Unless you've watched Netflix Original BoJack Horseman obsessively or have had fans talk to you about it obsessively, there's a good chance you're underestimating the emotional depth of the animated series. But not even the most hardcore fans could have anticipated the mostly silent brilliance of Season 3's "Fish Out of Water," which appeared on a majority of "Best of 2016" rundowns. As explained by supervising director Mike Hollingsworth, there were apparently two very different inspirations for the episode that came from popular feature films, and one is a tad more obvious than the other.
If you told a million people to come up with a TV episode that had both Sophia Coppola's 2003 romantic comedy Lost in Translation and Robert Zemeckis' innovative 1988 classic Who Framed Roger Rabbit? as guiding forces, you would probably get a million ideas that look nothing like BoJack Horseman's "Fish Out of Water." It's immediately clear how those two cinematic gems led to their respective aspects of the episode's conception, but they aren't ones that fans would likely guess out of the blue (water). I also like that Hollingsworth's answer to EW offers a brief glimpse into how animated projects can completely change in some ways from the page to the screen.
Almost everything about BoJack Horseman bucks stereotypes, and this standout episode is the epitome of that conceit. While attending the Pacific Ocean Film Fest to promote Secretariat, BoJack heads underwater, where his diver's helmet blocks his attempts to communicate, which is fine since no one down there speaks his language anyway. Like both Bob Hoskins' Eddie Valiant and Bill Murray's Bob Harris, BoJack gets caught up inside a society that is alien to him, and since alienation and self-struggles are things this show handles expertly, the dialogue-free deep sea hijinks are beyond impressive, both from an emotional viewpoint and a technical viewpoint. Just like both movies, though Lost in Translation wasn't the most complex filmmaking challenge, I suppose.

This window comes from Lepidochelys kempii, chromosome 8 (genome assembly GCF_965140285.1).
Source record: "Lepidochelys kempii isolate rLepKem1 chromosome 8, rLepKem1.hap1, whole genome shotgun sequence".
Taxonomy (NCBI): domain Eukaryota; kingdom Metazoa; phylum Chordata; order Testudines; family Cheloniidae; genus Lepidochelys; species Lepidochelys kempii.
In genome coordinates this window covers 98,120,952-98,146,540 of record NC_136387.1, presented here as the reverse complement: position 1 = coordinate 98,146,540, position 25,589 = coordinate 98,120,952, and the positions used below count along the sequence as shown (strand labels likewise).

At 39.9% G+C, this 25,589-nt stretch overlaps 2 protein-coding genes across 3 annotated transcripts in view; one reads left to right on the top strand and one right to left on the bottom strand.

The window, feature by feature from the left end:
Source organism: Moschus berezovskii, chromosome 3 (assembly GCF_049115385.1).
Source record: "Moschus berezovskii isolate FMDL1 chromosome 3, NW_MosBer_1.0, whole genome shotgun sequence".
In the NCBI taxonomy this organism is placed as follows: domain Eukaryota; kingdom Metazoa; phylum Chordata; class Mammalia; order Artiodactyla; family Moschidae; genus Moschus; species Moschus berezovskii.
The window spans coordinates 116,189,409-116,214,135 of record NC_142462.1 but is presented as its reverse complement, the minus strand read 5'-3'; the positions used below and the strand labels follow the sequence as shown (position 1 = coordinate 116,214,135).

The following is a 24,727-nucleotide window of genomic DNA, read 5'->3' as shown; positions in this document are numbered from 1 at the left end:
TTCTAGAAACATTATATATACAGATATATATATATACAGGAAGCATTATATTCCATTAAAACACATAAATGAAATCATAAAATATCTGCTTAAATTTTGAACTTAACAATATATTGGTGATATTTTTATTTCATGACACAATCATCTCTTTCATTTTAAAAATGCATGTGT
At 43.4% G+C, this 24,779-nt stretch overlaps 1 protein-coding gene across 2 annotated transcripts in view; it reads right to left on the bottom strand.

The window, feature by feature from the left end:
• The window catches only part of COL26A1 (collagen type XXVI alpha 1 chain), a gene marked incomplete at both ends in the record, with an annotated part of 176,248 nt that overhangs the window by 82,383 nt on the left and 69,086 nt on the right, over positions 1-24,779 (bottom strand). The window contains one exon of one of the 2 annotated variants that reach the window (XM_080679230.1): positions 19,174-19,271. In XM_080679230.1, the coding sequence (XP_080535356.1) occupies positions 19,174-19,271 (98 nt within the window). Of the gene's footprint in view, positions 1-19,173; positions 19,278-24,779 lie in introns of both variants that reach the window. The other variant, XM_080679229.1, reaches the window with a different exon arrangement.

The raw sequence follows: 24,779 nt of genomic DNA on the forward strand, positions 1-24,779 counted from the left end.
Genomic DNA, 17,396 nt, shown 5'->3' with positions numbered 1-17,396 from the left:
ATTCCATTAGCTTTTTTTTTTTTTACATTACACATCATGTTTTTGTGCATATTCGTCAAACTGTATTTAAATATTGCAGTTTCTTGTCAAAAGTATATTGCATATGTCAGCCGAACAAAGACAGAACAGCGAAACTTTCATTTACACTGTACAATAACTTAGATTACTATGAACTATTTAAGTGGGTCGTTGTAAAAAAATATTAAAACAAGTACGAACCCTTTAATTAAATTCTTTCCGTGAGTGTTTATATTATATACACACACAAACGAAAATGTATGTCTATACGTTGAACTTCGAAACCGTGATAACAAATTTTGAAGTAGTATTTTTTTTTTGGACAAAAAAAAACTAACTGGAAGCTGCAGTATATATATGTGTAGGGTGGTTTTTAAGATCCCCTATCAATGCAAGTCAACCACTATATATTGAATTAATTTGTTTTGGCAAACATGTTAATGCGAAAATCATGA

It's such a departure from the rest of the series, going so far as to turn BoJack into a valid father figure, but it still holds true to everything the series is known for, including plentiful sight gags, interesting and oddball animals, and the ever-welcome presence of job whore Mr. Peanutbutter. If I can bring up one thing that absolutely sucks about both Who Framed Roger Rabbit? and Lost in Translation, it's that there's no Mr. Peanutbutter.
You can currently watch all three currently released seasons of BoJack Horseman on Netflix - with Season 4 coming later this year - as well as the excellent standalone Christmas special. (Even though it's more than a week after the actual holiday, don't let that hold you back from watching.) Head to our 2017 Netflix schedule and our midseason premiere schedule to see everything else that's coming to TV in the near future.
Nick is a Cajun Country native, and is often asked why he doesn't sound like that's the case. His love for his wife and daughters is almost equaled by his love of gasp-for-breath laughter and gasp-for-breath horror. A lifetime spent in the vicinity of a television screen led to his current dream job, as well as his knowledge of too many TV themes and ad jingles.
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